A blood test of “NfL” proteins answers questions about damage severity that doctors—and families—desperately need.
NEIL GRAHAM SEES a lot of head injuries: “Car accidents, violence, assault, gunshots, stabbing—the works, really,” says Graham, a neurologist from Imperial College London who practices at St. Mary’s Hospital nearby.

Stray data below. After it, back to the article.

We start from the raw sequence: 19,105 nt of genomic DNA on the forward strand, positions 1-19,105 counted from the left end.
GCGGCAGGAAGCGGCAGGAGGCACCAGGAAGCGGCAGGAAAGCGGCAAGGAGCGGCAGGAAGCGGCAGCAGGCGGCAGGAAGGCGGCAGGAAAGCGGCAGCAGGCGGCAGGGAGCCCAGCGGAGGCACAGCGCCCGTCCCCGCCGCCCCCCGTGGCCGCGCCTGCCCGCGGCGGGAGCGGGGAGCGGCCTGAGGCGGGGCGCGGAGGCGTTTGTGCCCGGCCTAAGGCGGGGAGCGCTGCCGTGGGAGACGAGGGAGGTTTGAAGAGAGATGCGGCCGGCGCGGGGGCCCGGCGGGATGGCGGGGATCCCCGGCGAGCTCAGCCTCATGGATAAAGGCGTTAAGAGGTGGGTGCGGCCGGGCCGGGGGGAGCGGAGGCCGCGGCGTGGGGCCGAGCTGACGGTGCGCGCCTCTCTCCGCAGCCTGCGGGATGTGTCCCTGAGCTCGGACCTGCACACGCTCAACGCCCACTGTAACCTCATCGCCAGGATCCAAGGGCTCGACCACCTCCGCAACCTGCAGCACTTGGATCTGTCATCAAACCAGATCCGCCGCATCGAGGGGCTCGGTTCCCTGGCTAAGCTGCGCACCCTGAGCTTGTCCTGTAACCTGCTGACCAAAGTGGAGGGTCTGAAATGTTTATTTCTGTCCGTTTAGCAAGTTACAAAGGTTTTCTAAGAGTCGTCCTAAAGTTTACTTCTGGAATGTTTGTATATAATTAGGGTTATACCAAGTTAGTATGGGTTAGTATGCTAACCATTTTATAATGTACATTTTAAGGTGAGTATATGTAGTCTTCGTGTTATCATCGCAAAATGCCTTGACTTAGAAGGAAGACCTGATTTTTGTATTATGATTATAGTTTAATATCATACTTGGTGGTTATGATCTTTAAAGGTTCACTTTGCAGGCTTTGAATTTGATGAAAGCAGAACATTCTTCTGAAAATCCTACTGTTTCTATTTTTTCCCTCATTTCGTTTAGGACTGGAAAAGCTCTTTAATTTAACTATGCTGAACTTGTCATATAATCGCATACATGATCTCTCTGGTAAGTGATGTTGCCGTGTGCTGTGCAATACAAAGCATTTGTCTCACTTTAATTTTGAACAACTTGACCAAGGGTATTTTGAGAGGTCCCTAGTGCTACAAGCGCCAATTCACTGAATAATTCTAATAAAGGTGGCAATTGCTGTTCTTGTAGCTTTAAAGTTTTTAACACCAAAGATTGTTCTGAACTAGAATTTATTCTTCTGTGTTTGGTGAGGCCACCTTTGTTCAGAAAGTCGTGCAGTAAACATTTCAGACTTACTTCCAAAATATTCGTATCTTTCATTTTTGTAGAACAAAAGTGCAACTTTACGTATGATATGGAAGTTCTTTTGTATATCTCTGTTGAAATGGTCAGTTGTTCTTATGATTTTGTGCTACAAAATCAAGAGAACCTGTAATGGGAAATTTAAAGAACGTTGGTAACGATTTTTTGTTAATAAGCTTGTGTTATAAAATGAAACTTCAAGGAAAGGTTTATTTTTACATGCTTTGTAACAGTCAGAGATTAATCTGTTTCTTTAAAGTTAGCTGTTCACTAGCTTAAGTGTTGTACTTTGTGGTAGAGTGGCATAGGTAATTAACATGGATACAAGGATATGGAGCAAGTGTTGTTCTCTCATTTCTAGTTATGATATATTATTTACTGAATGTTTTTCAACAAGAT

Doctors stop the bleeding, they relieve any pressure building inside the skull, maybe they’ll put the patient into a coma to keep the brain from overworking when it needs to relax and heal. Imaging can also help—to an extent. CT scans or MRIs pinpoint bruising or specks of hemorrhage in gray matter, the brain’s outer layer where neurons do most of their processing. But a clean scan isn’t a clean bill of health. Trauma to axons—a neuron’s root-like fibers that extend toward other neurons—often appears only in the deeper white matter, sometimes eluding simple scans.